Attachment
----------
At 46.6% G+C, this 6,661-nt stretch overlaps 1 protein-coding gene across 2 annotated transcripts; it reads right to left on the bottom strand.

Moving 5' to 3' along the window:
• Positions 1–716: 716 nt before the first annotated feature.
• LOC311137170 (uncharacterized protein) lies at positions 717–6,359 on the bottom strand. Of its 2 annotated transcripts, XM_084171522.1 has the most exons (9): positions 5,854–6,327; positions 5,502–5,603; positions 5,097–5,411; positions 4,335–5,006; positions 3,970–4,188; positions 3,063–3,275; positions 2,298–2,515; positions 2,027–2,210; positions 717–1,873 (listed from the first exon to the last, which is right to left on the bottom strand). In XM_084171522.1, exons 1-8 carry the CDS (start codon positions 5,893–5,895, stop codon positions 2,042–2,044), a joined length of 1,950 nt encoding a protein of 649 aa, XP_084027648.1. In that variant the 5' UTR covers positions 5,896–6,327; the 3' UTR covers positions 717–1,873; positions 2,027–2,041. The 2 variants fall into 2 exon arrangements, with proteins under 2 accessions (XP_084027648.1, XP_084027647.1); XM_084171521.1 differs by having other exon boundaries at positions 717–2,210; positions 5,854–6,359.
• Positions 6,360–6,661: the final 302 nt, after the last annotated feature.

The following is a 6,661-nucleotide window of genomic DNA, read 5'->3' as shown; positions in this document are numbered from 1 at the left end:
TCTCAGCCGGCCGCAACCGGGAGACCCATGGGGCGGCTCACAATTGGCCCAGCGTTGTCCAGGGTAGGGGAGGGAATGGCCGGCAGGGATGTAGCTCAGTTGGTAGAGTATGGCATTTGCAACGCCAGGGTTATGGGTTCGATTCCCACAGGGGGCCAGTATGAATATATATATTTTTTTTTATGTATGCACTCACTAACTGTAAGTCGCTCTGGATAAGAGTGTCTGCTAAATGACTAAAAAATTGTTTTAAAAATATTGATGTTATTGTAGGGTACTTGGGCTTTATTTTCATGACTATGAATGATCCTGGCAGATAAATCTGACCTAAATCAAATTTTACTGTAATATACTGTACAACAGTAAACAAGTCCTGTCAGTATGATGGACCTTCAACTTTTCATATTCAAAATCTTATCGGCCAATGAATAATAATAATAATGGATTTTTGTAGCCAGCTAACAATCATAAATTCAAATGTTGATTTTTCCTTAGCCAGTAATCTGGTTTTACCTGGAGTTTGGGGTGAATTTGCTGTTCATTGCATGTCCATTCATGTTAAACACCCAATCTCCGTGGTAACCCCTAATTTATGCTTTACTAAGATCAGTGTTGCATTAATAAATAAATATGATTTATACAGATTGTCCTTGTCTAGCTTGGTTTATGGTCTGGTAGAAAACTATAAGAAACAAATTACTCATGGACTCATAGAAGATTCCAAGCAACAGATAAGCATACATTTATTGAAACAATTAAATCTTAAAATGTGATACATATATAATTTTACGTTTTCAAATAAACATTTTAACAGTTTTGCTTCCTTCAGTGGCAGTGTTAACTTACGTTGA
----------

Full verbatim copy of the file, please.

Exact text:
At 46.6% G+C, this 6,661-nt stretch overlaps 1 protein-coding gene across 2 annotated transcripts; it reads right to left on the bottom strand.

Moving 5' to 3' along the window:
• Positions 1–716: 716 nt before the first annotated feature.
• LOC311137170 (uncharacterized protein) lies at positions 717–6,359 on the bottom strand. Of its 2 annotated transcripts, XM_084171522.1 has the most exons (9): positions 5,854–6,327; positions 5,502–5,603; positions 5,097–5,411; positions 4,335–5,006; positions 3,970–4,188; positions 3,063–3,275; positions 2,298–2,515; positions 2,027–2,210; positions 717–1,873 (listed from the first exon to the last, which is right to left on the bottom strand). In XM_084171522.1, exons 1-8 carry the CDS (start codon positions 5,893–5,895, stop codon positions 2,042–2,044), a joined length of 1,950 nt encoding a protein of 649 aa, XP_084027648.1. In that variant the 5' UTR covers positions 5,896–6,327; the 3' UTR covers positions 717–1,873; positions 2,027–2,041. The 2 variants fall into 2 exon arrangements, with proteins under 2 accessions (XP_084027648.1, XP_084027647.1); XM_084171521.1 differs by having other exon boundaries at positions 717–2,210; positions 5,854–6,359.
• Positions 6,360–6,661: the final 302 nt, after the last annotated feature.

The following is a 6,661-nucleotide window of genomic DNA, read 5'->3' as shown; positions in this document are numbered from 1 at the left end:
TCTCAGCCGGCCGCAACCGGGAGACCCATGGGGCGGCTCACAATTGGCCCAGCGTTGTCCAGGGTAGGGGAGGGAATGGCCGGCAGGGATGTAGCTCAGTTGGTAGAGTATGGCATTTGCAACGCCAGGGTTATGGGTTCGATTCCCACAGGGGGCCAGTATGAATATATATATTTTTTTTTATGTATGCACTCACTAACTGTAAGTCGCTCTGGATAAGAGTGTCTGCTAAATGACTAAAAAATTGTTTTAAAAATATTGATGTTATTGTAGGGTACTTGGGCTTTATTTTCATGACTATGAATGATCCTGGCAGATAAATCTGACCTAAATCAAATTTTACTGTAATATACTGTACAACAGTAAACAAGTCCTGTCAGTATGATGGACCTTCAACTTTTCATATTCAAAATCTTATCGGCCAATGAATAATAATAATAATGGATTTTTGTAGCCAGCTAACAATCATAAATTCAAATGTTGATTTTTCCTTAGCCAGTAATCTGGTTTTACCTGGAGTTTGGGGTGAATTTGCTGTTCATTGCATGTCCATTCATGTTAAACACCCAATCTCCGTGGTAACCCCTAATTTATGCTTTACTAAGATCAGTGTTGCATTAATAAATAAATATGATTTATACAGATTGTCCTTGTCTAGCTTGGTTTATGGTCTGGTAGAAAACTATAAGAAACAAATTACTCATGGACTCATAGAAGATTCCAAGCAACAGATAAGCATACATTTATTGAAACAATTAAATCTTAAAATGTGATACATATATAATTTTACGTTTTCAAATAAACATTTTAACAGTTTTGCTTCCTTCAGTGGCAGTGTTAACTTACGTTGA